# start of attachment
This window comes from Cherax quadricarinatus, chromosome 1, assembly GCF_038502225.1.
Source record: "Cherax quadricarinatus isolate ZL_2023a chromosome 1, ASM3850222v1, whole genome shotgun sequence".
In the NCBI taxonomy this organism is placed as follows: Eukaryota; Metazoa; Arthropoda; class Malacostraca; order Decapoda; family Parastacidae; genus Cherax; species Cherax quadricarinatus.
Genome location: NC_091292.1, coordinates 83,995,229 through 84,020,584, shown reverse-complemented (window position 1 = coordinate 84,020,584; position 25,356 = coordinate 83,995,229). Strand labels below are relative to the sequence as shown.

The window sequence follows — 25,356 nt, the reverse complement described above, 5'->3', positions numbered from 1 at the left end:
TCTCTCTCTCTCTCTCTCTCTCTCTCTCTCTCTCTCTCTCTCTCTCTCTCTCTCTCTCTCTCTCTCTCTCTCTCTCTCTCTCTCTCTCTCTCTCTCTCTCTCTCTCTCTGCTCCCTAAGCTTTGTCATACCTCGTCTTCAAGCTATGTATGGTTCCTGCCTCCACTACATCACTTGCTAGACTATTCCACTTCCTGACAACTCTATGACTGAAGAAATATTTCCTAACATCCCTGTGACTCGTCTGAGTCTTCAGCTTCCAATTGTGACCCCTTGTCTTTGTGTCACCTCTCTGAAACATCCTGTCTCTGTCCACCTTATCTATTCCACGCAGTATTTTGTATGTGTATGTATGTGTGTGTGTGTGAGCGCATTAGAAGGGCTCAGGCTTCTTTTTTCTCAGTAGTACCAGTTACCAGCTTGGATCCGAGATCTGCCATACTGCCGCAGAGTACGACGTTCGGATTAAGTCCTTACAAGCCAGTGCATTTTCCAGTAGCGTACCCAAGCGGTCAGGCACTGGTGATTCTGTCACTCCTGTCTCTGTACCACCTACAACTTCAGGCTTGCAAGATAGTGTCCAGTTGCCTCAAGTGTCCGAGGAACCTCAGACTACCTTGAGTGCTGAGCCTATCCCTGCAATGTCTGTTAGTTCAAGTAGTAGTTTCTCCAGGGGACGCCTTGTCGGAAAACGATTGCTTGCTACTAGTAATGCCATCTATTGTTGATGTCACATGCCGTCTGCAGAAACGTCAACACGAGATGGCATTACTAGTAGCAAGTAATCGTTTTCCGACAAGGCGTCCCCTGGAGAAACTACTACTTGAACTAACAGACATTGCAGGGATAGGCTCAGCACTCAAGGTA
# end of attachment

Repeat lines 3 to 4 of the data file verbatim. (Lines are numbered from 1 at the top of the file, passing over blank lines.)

In the NCBI taxonomy this organism is placed as follows: Eukaryota; Metazoa; Arthropoda; class Malacostraca; order Decapoda; family Parastacidae; genus Cherax; species Cherax quadricarinatus.
Genome location: NC_091292.1, coordinates 83,995,229 through 84,020,584, shown reverse-complemented (window position 1 = coordinate 84,020,584; position 25,356 = coordinate 83,995,229). Strand labels below are relative to the sequence as shown.